Cooperatives Working Together (CWT) members accepted offers of export assistance to sell 381,400 pounds of Cheddar cheese, 104,720 pounds of butter and 6.614 million of whole milk powder, to customers in Asia, Central America, and Europe. The product has been contracted for delivery from June through October and raised CWT’s 2018 export sales to 35.16 million pounds of American-type cheeses, 10.7 million pounds of butter (82 percent milkfat) and 7.54 million pounds of whole milk powder to 25 countries on five continents. The sales are the equivalent of 620.228 million pounds of milk on a milkfat basis.
As the Farm Bill debate is well underway, June Dairy Month is around the corner and with it, an annual reminder to consumers of the trust worthy contributions that milk and dairy products supply to our health and well-being.
To address more of the public relations side of the business, the U.S. Dairy Export Council (USDEC), the International Dairy Foods Association (IDFA) and the National Milk Producers Federation (NMPF) have joined forces to create a market campaign they call “Got Jobs? Dairy Creates Jobs, Exports Create More.”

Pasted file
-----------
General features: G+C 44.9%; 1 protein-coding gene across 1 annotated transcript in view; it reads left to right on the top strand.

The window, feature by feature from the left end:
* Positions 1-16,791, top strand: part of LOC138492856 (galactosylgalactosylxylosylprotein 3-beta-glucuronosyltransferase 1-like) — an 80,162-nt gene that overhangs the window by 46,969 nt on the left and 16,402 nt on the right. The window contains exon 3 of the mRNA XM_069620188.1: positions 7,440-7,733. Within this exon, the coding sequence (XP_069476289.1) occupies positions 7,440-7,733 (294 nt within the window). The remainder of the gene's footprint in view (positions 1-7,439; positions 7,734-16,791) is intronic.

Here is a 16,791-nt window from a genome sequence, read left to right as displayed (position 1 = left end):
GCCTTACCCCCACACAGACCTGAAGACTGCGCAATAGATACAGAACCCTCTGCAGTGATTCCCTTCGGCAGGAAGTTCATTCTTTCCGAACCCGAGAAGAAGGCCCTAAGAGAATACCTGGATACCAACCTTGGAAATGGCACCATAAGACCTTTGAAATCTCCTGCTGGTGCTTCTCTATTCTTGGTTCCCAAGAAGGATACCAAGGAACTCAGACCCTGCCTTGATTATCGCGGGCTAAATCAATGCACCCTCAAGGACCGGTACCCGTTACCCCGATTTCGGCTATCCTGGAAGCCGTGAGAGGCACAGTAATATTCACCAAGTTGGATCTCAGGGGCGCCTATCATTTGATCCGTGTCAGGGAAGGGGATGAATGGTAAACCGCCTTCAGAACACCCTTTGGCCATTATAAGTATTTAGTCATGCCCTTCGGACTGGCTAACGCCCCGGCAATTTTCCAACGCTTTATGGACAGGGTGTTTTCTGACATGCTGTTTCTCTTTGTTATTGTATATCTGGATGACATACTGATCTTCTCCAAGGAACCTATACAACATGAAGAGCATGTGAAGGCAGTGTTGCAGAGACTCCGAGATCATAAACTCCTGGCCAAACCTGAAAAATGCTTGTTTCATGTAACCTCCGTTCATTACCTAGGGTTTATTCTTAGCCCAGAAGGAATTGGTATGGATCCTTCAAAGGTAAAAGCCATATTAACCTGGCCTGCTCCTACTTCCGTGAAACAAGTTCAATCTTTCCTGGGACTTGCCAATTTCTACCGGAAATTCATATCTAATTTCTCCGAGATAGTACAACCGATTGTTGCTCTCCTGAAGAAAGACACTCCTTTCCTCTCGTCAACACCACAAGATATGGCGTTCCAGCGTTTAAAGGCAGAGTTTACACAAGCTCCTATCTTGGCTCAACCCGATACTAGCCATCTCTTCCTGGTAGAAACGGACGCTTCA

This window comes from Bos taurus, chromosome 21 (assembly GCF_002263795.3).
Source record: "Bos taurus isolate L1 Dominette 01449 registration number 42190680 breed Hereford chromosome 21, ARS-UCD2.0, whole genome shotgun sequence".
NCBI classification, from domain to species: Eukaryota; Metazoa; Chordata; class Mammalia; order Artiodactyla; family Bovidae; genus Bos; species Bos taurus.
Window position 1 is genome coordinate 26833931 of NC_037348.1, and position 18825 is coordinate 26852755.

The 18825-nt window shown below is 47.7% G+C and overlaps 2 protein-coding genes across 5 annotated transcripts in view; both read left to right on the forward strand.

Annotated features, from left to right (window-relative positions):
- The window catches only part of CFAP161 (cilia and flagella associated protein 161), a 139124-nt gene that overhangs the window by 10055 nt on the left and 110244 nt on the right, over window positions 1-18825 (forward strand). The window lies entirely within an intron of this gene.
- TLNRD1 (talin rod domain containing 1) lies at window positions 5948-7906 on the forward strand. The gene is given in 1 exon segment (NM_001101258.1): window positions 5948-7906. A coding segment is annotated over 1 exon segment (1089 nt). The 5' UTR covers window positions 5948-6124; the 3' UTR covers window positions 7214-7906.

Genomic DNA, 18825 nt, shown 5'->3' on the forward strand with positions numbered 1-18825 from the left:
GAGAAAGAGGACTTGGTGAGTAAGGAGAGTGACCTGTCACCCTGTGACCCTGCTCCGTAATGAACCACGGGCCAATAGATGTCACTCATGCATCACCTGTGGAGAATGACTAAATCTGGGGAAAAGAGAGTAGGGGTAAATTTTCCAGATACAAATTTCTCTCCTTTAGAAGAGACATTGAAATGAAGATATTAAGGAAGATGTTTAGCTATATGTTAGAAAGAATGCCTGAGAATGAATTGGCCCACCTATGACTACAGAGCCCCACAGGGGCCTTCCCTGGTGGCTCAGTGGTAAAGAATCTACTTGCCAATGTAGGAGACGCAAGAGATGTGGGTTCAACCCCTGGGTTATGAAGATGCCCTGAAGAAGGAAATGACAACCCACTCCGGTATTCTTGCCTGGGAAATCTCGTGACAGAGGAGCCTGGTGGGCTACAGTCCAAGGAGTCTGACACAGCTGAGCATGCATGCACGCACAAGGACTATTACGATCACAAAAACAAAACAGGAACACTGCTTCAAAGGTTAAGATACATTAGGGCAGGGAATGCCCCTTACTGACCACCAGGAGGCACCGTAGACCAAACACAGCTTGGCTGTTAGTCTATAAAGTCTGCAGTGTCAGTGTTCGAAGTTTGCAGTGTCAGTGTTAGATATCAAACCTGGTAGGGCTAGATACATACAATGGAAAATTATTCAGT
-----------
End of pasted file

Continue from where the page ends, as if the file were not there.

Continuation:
The goal is to educate consumers on dairy’s contribution to the health of the U.S. economy and the economies of every state across the country. A new storytelling campaign has been launched by the U.S. dairy industry to “shine a brighter, data-driven spotlight on the positive effects of dairy’s economic engine.”
A joint press release states that they will “share in-depth data and compelling narratives featuring hardworking dairy farmers, innovative dairy company employees, resourceful retailers and many others throughout the food supply chain at GotDairyJobs.org.
“The U.S. dairy products industry supports nearly 3 million workers, generates more than $39 billion in direct wages and has an overall economic impact of more than $628 billion, according to IDFA’s economic impact tool, ‘Dairy Delivers.’ The tool also examines dairy’s economic ripple effect on other sectors of the national economy, showing dairy is responsible for $24.9 billion in state and local business tax revenues and another $39.5 billion in federal business tax revenues.”
“With the Trump administration’s current focus on global trade, it’s important for consumers and policymakers to understand how dairy drives the American economy,” said Michael Dykes, D.V.M., president and CEO of IDFA. “The United States needs sound trade policy that will place the U.S. dairy industry on a level playing field with global competitors. Backed by fair and proactive trade policies, the U.S. dairy industry will continue to keep and create jobs in states across the country.”